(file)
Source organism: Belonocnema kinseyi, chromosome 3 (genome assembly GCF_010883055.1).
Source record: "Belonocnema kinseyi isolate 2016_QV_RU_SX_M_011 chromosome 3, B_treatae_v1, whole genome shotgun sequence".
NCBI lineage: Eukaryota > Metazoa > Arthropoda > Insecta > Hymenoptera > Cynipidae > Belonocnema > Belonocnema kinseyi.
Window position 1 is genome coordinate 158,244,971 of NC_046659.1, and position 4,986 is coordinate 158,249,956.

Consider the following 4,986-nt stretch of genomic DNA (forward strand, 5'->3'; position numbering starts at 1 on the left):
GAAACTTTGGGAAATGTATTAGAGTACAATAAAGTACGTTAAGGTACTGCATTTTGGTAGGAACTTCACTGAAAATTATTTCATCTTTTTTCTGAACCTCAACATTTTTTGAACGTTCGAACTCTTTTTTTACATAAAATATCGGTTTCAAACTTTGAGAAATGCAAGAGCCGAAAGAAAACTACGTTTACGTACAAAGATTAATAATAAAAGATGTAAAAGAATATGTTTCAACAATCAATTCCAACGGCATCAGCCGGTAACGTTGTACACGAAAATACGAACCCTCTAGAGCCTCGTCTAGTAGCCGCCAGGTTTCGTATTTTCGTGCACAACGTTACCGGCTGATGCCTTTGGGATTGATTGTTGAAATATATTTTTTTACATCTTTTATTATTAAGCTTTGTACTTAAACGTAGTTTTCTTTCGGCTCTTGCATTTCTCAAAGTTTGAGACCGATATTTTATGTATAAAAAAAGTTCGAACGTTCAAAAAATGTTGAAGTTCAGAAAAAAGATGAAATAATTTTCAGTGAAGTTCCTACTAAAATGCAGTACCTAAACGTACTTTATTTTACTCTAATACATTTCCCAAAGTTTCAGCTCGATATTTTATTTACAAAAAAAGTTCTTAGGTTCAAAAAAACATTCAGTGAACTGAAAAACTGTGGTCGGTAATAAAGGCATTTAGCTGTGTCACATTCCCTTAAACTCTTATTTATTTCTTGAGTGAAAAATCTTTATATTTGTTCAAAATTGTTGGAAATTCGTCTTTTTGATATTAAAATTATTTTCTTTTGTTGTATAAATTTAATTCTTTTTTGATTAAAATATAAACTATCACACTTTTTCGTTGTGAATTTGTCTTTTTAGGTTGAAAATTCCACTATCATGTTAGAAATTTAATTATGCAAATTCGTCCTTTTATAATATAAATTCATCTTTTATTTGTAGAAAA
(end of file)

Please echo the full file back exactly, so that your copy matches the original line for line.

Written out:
Source organism: Belonocnema kinseyi, chromosome 3 (genome assembly GCF_010883055.1).
Source record: "Belonocnema kinseyi isolate 2016_QV_RU_SX_M_011 chromosome 3, B_treatae_v1, whole genome shotgun sequence".
NCBI lineage: Eukaryota > Metazoa > Arthropoda > Insecta > Hymenoptera > Cynipidae > Belonocnema > Belonocnema kinseyi.
Window position 1 is genome coordinate 158,244,971 of NC_046659.1, and position 4,986 is coordinate 158,249,956.

Consider the following 4,986-nt stretch of genomic DNA (forward strand, 5'->3'; position numbering starts at 1 on the left):
GAAACTTTGGGAAATGTATTAGAGTACAATAAAGTACGTTAAGGTACTGCATTTTGGTAGGAACTTCACTGAAAATTATTTCATCTTTTTTCTGAACCTCAACATTTTTTGAACGTTCGAACTCTTTTTTTACATAAAATATCGGTTTCAAACTTTGAGAAATGCAAGAGCCGAAAGAAAACTACGTTTACGTACAAAGATTAATAATAAAAGATGTAAAAGAATATGTTTCAACAATCAATTCCAACGGCATCAGCCGGTAACGTTGTACACGAAAATACGAACCCTCTAGAGCCTCGTCTAGTAGCCGCCAGGTTTCGTATTTTCGTGCACAACGTTACCGGCTGATGCCTTTGGGATTGATTGTTGAAATATATTTTTTTACATCTTTTATTATTAAGCTTTGTACTTAAACGTAGTTTTCTTTCGGCTCTTGCATTTCTCAAAGTTTGAGACCGATATTTTATGTATAAAAAAAGTTCGAACGTTCAAAAAATGTTGAAGTTCAGAAAAAAGATGAAATAATTTTCAGTGAAGTTCCTACTAAAATGCAGTACCTAAACGTACTTTATTTTACTCTAATACATTTCCCAAAGTTTCAGCTCGATATTTTATTTACAAAAAAAGTTCTTAGGTTCAAAAAAACATTCAGTGAACTGAAAAACTGTGGTCGGTAATAAAGGCATTTAGCTGTGTCACATTCCCTTAAACTCTTATTTATTTCTTGAGTGAAAAATCTTTATATTTGTTCAAAATTGTTGGAAATTCGTCTTTTTGATATTAAAATTATTTTCTTTTGTTGTATAAATTTAATTCTTTTTTGATTAAAATATAAACTATCACACTTTTTCGTTGTGAATTTGTCTTTTTAGGTTGAAAATTCCACTATCATGTTAGAAATTTAATTATGCAAATTCGTCCTTTTATAATATAAATTCATCTTTTATTTGTAGAAAA